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1 "Magnes lapis." See B. xxxiv. c. 42, and Chapter 25 of this Book. Beckmann is of opinion that an ore of Manganese is meant, a substance which has a resemblance to the magnet, and is of the greatest utility in making glass. Hist. Inv. Vol. II. p. 237.
2 This appears to be the meaning of "Quoniam in se liquorem vitri quoque ut ferrum trahere creditur."
3 In the description given by Isidorus in the "Origines," which in other respects is similar, these words are omitted, and it is possible that they are a gloss by some one who was better acquainted with the Old Testament than with Pliny. On the other hand, as Sillig remarks, the Phœnicians may, at an early period, have imported into Greece a substance which they called "nitre of Ophir."
4 See Beckmann, Hist. Inv. Vol. II. p. 84.
5 "Excogitaverat." Beckmann would seem to give this word the force only of "thought of," for he gives it as his opinion that attempts were made at Sidon to form glass mirrors, but that the experiments had not completely succeeded. "Had this invention formed an epoch in the art of making mirrors, Pliny, in another place (B. xxxiii. c. 45), where he describes the various improvements of it so fully, would not have omitted it: but of those experiments he makes no further mention." He also expresses an opinion that the Sidonian mirrors consisted of dark-coloured glass, resembling obsidian stone."—Hist. Inv. Vol. II. pp 69,70. Bohn's Edition.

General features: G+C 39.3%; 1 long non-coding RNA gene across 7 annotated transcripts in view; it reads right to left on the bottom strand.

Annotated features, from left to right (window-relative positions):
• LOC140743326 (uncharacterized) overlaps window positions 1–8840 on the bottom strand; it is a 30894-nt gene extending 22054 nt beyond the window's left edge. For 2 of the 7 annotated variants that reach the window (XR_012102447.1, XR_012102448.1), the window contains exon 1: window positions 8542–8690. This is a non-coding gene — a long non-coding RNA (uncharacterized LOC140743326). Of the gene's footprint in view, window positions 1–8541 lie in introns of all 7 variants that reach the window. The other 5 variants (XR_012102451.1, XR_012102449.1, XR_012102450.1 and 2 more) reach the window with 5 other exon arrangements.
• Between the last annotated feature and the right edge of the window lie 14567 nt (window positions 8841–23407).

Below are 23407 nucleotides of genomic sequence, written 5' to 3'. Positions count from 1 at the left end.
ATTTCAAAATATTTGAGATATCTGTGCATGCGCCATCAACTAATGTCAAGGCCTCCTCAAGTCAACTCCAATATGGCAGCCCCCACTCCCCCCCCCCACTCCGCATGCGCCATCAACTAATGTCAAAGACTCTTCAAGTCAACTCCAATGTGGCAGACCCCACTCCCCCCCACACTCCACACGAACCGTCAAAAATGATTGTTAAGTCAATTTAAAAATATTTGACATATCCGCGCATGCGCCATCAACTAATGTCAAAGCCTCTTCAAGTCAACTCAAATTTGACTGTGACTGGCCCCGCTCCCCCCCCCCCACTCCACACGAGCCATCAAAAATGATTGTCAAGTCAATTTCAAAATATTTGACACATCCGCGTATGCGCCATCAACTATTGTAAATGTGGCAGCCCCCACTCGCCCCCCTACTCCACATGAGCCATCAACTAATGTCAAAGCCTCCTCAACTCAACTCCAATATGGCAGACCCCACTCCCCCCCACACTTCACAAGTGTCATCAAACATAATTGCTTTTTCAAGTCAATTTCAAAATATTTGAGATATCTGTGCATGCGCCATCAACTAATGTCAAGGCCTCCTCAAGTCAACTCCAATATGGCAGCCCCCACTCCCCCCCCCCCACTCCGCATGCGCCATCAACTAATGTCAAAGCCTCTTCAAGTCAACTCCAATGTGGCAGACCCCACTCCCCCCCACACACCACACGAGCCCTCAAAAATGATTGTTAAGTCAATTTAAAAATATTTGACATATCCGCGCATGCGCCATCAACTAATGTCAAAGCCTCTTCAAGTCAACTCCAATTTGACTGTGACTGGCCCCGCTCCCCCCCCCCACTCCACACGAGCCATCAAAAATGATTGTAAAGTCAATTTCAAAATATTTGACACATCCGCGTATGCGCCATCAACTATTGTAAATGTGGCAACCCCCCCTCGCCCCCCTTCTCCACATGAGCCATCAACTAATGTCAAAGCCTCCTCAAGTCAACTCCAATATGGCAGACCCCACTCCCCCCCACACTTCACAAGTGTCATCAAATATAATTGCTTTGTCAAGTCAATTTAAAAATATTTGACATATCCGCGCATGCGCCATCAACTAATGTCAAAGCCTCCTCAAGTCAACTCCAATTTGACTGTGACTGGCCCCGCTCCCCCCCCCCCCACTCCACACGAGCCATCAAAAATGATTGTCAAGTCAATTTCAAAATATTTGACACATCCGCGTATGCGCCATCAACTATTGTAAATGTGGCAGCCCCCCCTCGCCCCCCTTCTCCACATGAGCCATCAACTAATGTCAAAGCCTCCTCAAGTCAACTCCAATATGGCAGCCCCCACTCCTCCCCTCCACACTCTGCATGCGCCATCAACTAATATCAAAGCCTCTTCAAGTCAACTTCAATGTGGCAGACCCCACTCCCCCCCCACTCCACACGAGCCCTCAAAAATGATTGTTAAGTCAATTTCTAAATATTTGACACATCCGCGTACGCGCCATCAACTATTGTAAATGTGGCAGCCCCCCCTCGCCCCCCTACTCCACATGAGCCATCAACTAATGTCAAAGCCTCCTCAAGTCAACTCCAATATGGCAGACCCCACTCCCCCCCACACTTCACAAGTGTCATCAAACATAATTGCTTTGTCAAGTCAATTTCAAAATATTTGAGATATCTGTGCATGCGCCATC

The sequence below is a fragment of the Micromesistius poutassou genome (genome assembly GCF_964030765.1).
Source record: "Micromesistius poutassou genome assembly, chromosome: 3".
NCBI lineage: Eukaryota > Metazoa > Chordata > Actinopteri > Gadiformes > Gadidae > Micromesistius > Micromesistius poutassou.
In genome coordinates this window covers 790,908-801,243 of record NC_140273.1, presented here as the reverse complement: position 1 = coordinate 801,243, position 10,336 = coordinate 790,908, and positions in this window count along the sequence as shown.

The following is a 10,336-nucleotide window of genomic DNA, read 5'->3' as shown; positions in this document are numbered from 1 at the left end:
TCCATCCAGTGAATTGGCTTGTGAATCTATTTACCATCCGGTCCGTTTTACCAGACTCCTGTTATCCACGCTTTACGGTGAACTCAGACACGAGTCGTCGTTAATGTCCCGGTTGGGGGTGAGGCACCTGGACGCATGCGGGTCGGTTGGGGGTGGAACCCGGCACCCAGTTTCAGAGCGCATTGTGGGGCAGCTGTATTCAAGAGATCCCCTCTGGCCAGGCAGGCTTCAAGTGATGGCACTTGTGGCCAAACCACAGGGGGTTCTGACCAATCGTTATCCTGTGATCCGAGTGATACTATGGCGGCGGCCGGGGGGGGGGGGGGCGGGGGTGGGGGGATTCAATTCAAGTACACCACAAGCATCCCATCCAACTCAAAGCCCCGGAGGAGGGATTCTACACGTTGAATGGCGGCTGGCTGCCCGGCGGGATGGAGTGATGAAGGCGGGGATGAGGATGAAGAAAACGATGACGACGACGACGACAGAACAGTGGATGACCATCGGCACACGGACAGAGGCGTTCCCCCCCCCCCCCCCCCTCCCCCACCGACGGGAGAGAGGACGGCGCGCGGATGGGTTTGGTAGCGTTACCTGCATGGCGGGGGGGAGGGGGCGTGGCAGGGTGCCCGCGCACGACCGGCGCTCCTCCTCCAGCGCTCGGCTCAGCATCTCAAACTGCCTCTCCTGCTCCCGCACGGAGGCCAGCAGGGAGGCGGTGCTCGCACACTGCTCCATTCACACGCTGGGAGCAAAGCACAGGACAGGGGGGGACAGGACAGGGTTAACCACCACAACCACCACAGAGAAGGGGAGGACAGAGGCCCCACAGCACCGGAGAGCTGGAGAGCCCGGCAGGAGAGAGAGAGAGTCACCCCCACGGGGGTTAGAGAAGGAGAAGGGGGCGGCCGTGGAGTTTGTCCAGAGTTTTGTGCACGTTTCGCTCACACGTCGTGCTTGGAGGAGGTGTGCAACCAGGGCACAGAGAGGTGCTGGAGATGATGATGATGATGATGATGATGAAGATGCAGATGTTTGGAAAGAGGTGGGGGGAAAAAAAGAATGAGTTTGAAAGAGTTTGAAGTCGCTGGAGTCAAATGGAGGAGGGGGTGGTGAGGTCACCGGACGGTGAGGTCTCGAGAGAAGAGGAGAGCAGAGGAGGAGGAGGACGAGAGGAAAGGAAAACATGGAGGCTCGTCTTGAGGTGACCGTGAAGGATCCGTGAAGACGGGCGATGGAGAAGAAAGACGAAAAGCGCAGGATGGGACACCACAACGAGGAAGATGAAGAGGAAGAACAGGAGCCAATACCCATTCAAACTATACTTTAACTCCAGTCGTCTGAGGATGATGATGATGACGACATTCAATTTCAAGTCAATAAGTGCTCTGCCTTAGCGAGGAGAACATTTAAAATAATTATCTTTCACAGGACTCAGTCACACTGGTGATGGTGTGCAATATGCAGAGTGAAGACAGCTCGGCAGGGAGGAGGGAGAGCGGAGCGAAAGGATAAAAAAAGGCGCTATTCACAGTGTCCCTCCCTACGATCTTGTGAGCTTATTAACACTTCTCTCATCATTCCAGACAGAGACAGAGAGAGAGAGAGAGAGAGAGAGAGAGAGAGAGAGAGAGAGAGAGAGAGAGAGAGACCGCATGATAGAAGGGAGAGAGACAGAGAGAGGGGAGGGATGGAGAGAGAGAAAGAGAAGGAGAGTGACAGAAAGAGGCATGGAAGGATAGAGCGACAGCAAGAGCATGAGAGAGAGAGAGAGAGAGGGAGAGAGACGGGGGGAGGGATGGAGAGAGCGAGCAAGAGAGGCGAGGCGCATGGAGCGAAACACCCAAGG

6 Knowles says, in his Turkish History, p.1273, that in 1610, among other rare presents sent to the King of Spain from the Sophy of Persia, there were six drinking-glasses, made of malleable glass so exquisitely tempered that they could not be broken.
7 Dion Cassius and Suetonius tell a similar story; and, according to one account, Tiberius ordered the artist to be put to death.
8 This reading is doubtful. It would appear to mean "stone bandled." Another reading is "pterotos," "with winged handles."
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